- How do you properly handle the transactions into and out of a staking pool?
- Why isn’t Accointing.com tracking my staked coins?
- How do I classify the interest I received from staking?
If you’ve ever had any of these questions relating to your staking transactions, this article is for you. In this article, we will try to answer these questions and more. We do this so that you don’t have to worry about overpaying your taxes.
(Notice: This article relates to the transaction to-and-from a staking pool, as well as the interest received from staking. The process usually involves a single asset being staked and does not use a special token.
If you’re staking multiple tokens and received a token relating to the pool, like when staking in liquidity pools, you can visit that article here.
The Interest Received From Staking
First, we need to go over classifying the interest received from staking, which is pretty straightforward. Receiving interest from a staking pool creates a taxable event, meaning that the transaction itself becomes a taxable event as well. All you need to do is to classify the interest deposits as “Staking”. The interest paid could be of like-kind or of a separate asset.
The screenshot below shows an example of the classification of the interest transaction done properly.
Example of an interest transaction classified as staking
Handling Your Staking Transactions
The best way of handling your transactions when entering/exiting a staking pool is by classifying them as internal transactions. By doing so, the coins never leave your possession. This is important for tax reasons, and for preserving the value of your portfolio.
To handle your transactions in this way, the following changes need to be made:
- Create a new wallet that represents the asset being staked.
- Make transactions into the new wallet that correspond with the transactions from your real wallet.
- Fix any discrepancies between the coin amounts that were created when exiting the staking pool.
- Classify the transactions as internal.
In the following sections, we will explain how to handle this process.
1. Creating The Staking Wallet
Go to the “Add Wallet” section of the web app to create a new wallet and give it a name that corresponds to the asset and you’re staking. Here is where we will hold the transactions made into the staking pool. In the screenshot below, you can see what that would look like if we were staking bitcoin.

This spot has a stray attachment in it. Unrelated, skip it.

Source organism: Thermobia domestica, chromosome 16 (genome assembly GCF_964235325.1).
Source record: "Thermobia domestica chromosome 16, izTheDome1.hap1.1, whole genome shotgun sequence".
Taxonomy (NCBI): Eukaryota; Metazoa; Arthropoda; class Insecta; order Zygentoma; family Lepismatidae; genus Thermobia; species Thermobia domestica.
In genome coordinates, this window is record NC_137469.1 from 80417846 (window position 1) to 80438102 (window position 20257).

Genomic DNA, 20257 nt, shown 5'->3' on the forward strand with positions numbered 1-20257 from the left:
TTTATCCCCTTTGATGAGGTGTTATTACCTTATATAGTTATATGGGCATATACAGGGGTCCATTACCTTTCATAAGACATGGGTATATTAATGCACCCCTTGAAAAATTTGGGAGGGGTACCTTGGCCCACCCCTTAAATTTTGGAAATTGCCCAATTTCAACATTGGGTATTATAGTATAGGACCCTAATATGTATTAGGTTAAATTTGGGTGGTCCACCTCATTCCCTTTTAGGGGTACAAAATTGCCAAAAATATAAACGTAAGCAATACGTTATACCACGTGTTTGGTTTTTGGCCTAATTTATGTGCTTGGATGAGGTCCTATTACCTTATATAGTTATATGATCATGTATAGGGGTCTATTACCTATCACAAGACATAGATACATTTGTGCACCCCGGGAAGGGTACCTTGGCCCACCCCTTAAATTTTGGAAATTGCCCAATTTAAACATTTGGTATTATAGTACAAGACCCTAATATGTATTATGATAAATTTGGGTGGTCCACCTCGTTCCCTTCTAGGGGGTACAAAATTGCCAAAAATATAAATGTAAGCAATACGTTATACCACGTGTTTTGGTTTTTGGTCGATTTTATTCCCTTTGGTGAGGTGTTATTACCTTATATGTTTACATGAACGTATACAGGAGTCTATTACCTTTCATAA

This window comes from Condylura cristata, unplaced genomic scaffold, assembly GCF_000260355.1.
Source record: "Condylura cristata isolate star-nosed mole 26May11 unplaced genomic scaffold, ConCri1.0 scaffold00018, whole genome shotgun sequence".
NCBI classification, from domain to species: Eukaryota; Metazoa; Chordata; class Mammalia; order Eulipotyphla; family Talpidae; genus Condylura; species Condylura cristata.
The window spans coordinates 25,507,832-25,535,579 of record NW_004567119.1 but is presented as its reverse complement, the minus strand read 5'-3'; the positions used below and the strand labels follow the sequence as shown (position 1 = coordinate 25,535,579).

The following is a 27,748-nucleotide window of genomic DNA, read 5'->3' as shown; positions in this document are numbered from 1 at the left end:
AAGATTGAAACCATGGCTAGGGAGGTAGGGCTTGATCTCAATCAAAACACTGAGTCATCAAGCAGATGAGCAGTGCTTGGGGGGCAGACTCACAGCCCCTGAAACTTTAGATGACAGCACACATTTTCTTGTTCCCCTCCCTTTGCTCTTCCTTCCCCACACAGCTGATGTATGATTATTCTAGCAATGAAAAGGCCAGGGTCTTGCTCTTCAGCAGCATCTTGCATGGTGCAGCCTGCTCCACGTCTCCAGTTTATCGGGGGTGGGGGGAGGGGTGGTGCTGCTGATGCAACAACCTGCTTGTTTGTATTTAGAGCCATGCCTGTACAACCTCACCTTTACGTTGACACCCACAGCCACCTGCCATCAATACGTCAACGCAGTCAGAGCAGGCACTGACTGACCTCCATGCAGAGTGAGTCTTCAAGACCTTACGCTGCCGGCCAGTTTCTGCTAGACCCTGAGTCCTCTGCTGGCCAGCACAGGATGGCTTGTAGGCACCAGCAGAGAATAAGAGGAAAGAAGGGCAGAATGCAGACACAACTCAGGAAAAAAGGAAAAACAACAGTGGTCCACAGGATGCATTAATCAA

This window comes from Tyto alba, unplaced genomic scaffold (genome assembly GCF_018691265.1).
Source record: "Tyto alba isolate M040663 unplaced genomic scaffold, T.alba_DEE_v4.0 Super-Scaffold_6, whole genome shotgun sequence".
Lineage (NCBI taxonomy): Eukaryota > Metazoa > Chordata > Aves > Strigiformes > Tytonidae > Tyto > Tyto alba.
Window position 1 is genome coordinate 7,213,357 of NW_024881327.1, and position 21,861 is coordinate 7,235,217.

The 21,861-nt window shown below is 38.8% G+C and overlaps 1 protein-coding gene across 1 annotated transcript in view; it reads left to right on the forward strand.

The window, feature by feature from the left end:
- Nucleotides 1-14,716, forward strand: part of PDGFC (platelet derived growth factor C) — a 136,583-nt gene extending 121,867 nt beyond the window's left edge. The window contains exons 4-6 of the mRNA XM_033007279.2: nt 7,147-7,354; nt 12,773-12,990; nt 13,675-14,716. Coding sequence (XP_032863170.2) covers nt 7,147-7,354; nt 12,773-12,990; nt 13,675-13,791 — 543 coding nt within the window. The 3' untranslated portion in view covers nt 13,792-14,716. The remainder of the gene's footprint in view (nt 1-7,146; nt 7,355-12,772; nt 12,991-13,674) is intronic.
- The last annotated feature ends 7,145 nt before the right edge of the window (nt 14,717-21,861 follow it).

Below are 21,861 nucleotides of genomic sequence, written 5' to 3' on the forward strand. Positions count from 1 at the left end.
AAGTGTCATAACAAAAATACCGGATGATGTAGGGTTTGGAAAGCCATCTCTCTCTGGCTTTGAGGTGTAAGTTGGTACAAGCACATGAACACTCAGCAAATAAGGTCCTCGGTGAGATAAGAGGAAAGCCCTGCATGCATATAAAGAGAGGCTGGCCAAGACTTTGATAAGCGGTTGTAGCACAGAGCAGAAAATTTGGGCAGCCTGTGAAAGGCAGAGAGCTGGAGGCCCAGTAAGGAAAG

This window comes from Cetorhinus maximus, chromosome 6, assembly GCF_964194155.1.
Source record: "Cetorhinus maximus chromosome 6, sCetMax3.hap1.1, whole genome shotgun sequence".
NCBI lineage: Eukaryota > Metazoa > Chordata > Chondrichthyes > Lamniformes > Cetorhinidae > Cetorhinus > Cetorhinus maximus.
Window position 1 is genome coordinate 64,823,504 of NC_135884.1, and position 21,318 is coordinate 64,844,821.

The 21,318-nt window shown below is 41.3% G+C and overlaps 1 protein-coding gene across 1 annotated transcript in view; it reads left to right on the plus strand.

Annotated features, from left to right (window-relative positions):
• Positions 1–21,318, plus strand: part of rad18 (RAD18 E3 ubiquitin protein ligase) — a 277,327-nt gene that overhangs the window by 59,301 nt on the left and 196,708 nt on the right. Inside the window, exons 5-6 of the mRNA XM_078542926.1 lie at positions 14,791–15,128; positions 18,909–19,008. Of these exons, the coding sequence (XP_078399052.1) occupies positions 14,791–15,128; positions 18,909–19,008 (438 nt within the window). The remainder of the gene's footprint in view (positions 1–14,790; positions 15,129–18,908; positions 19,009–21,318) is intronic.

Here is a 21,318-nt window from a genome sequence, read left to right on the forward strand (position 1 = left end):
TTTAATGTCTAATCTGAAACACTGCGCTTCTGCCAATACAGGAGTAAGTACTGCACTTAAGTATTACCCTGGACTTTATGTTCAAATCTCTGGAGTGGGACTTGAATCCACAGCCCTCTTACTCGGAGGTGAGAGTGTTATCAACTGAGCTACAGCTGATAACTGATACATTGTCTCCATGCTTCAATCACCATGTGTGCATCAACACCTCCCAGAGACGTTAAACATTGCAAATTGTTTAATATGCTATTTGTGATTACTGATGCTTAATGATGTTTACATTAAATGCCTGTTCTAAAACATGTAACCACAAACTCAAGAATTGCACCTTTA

Example of creating a new wallet named after the staking pool asset.
Once you click on “Create manual wallet <YOUR WALLET NAME>”, you’re finished creating the new wallet. You can close that window or click on the form to add your transactions in the next section.
2. Creating The Corresponding Transactions
Second, add the corresponding transactions to the new wallet. To do so, we need to look at the transactions in our real wallet and get the timestamp, transaction type, and coin amount. Then match up every deposit with a corresponding withdrawal and vice versa.
Let’s take the example of staking 0.5 BTC, then removing it from the pool 1 hour later. The transactions might look something like the following.
Example of the transactions into and out of a staking pool
To match the transactions with your new staking wallet, you need to add the following transactions.
Example of the corresponding transactions in the new staking wallet
Notice the discrepancy when exiting the staking pool? The interest compounding on itself rather than creating separate transactions causes this. Next, we will learn how to fix this problem.
3. Fixing Discrepancies
If you don’t have any discrepancies between your asset to when you first entered the staking pool, then you can safely skip this section and continue on to “Classifying the Staking Transactions”.
To fix the problem in the above example, we would need to add a transaction of the discrepancy manually. That transaction would have to have a timestamp prior to the timestamp of the exiting transaction. It will also need to be classified as interest. We went over this in the previous section titled, “The Interest Received From Staking”.
The screenshot below shows what that fix would look like.
Example of the transaction fixing the discrepancy and being classified as staking
Once we fixed the discrepancies, you can classify the internal transactions.
Classifying the Staking Transactions
Finally, once you have unclassified all of your transactions that need to be reclassified as internal, you are ready to classify your new staking transactions. To classify the transactions as internal, go to the “Identify Internals” section of the review process and select the ones you want to change, and click “Approve”.
The example below shows what it looks like when transactions are ready to be classified as internal.
Example of classifying your staking transactions as internal
Once approved, your staking transactions should be complete. Also, we could now track the value of your assets if they are still in the staking pool.
Wrapping Up Your Staking Transactions
In conclusion, we have shown how to manage your staking transactions and the interest received from the staking pool properly. If you were following along with the examples, your transactions should look like the following.
Example of properly handled staking transactions
If you need to add several staking transactions, it may be best to use the Accointing Template.